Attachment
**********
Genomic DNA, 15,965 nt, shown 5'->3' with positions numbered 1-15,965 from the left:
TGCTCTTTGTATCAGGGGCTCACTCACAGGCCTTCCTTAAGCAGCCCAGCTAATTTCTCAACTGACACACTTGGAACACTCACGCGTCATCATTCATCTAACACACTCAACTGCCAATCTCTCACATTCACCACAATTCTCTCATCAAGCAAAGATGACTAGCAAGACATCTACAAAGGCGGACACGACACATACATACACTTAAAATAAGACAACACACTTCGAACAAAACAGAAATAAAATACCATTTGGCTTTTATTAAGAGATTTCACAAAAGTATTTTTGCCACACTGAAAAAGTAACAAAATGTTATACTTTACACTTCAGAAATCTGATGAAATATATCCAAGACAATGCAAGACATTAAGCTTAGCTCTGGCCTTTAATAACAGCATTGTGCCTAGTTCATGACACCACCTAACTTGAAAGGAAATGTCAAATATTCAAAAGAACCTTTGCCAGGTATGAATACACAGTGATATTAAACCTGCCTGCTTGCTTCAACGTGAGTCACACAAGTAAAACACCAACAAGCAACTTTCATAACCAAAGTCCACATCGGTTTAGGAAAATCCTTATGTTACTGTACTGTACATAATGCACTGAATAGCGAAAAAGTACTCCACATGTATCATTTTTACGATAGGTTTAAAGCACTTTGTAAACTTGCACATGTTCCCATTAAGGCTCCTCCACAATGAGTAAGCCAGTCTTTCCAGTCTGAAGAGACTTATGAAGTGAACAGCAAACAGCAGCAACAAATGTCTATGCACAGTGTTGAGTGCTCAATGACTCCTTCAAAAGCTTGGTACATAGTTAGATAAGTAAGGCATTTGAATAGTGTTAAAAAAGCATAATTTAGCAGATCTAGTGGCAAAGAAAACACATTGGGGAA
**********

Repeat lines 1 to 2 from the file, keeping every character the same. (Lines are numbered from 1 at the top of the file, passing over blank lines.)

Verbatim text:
Genomic DNA, 15,965 nt, shown 5'->3' with positions numbered 1-15,965 from the left:
TGCTCTTTGTATCAGGGGCTCACTCACAGGCCTTCCTTAAGCAGCCCAGCTAATTTCTCAACTGACACACTTGGAACACTCACGCGTCATCATTCATCTAACACACTCAACTGCCAATCTCTCACATTCACCACAATTCTCTCATCAAGCAAAGATGACTAGCAAGACATCTACAAAGGCGGACACGACACATACATACACTTAAAATAAGACAACACACTTCGAACAAAACAGAAATAAAATACCATTTGGCTTTTATTAAGAGATTTCACAAAAGTATTTTTGCCACACTGAAAAAGTAACAAAATGTTATACTTTACACTTCAGAAATCTGATGAAATATATCCAAGACAATGCAAGACATTAAGCTTAGCTCTGGCCTTTAATAACAGCATTGTGCCTAGTTCATGACACCACCTAACTTGAAAGGAAATGTCAAATATTCAAAAGAACCTTTGCCAGGTATGAATACACAGTGATATTAAACCTGCCTGCTTGCTTCAACGTGAGTCACACAAGTAAAACACCAACAAGCAACTTTCATAACCAAAGTCCACATCGGTTTAGGAAAATCCTTATGTTACTGTACTGTACATAATGCACTGAATAGCGAAAAAGTACTCCACATGTATCATTTTTACGATAGGTTTAAAGCACTTTGTAAACTTGCACATGTTCCCATTAAGGCTCCTCCACAATGAGTAAGCCAGTCTTTCCAGTCTGAAGAGACTTATGAAGTGAACAGCAAACAGCAGCAACAAATGTCTATGCACAGTGTTGAGTGCTCAATGACTCCTTCAAAAGCTTGGTACATAGTTAGATAAGTAAGGCATTTGAATAGTGTTAAAAAAGCATAATTTAGCAGATCTAGTGGCAAAGAAAACACATTGGGGAA